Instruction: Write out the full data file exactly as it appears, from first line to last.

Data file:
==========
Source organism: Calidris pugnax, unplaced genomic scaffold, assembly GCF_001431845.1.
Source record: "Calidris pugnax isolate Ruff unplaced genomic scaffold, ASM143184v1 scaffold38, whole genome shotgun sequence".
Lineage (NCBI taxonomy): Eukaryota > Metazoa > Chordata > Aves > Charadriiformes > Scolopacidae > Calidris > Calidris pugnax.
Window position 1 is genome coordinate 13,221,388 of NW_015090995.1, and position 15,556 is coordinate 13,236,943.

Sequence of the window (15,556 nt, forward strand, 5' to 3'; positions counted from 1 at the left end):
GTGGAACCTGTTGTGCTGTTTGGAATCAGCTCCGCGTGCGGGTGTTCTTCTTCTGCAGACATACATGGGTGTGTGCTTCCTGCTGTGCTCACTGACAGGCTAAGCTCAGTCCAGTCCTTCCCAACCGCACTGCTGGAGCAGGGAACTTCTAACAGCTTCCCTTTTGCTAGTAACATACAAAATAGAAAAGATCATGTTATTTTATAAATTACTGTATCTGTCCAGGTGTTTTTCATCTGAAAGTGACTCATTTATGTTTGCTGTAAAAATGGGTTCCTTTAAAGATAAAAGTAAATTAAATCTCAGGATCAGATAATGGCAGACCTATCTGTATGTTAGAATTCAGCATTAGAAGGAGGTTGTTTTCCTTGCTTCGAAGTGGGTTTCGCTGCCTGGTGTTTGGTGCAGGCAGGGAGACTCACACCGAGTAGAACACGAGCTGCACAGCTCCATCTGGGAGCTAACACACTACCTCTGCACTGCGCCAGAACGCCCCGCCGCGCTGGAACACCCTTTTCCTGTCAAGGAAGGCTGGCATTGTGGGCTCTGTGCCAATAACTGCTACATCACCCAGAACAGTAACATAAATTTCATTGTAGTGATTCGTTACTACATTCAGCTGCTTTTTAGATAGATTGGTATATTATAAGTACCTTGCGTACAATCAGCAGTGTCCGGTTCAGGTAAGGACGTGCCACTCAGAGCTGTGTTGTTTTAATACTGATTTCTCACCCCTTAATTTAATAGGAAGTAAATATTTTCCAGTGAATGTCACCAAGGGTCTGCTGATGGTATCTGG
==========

Source organism: Calidris pugnax, unplaced genomic scaffold, assembly GCF_001431845.1.
Source record: "Calidris pugnax isolate Ruff unplaced genomic scaffold, ASM143184v1 scaffold38, whole genome shotgun sequence".
Lineage (NCBI taxonomy): Eukaryota > Metazoa > Chordata > Aves > Charadriiformes > Scolopacidae > Calidris > Calidris pugnax.
Window position 1 is genome coordinate 13,221,388 of NW_015090995.1, and position 15,556 is coordinate 13,236,943.

Sequence of the window (15,556 nt, forward strand, 5' to 3'; positions counted from 1 at the left end):
GTGGAACCTGTTGTGCTGTTTGGAATCAGCTCCGCGTGCGGGTGTTCTTCTTCTGCAGACATACATGGGTGTGTGCTTCCTGCTGTGCTCACTGACAGGCTAAGCTCAGTCCAGTCCTTCCCAACCGCACTGCTGGAGCAGGGAACTTCTAACAGCTTCCCTTTTGCTAGTAACATACAAAATAGAAAAGATCATGTTATTTTATAAATTACTGTATCTGTCCAGGTGTTTTTCATCTGAAAGTGACTCATTTATGTTTGCTGTAAAAATGGGTTCCTTTAAAGATAAAAGTAAATTAAATCTCAGGATCAGATAATGGCAGACCTATCTGTATGTTAGAATTCAGCATTAGAAGGAGGTTGTTTTCCTTGCTTCGAAGTGGGTTTCGCTGCCTGGTGTTTGGTGCAGGCAGGGAGACTCACACCGAGTAGAACACGAGCTGCACAGCTCCATCTGGGAGCTAACACACTACCTCTGCACTGCGCCAGAACGCCCCGCCGCGCTGGAACACCCTTTTCCTGTCAAGGAAGGCTGGCATTGTGGGCTCTGTGCCAATAACTGCTACATCACCCAGAACAGTAACATAAATTTCATTGTAGTGATTCGTTACTACATTCAGCTGCTTTTTAGATAGATTGGTATATTATAAGTACCTTGCGTACAATCAGCAGTGTCCGGTTCAGGTAAGGACGTGCCACTCAGAGCTGTGTTGTTTTAATACTGATTTCTCACCCCTTAATTTAATAGGAAGTAAATATTTTCCAGTGAATGTCACCAAGGGTCTGCTGATGGTATCTGG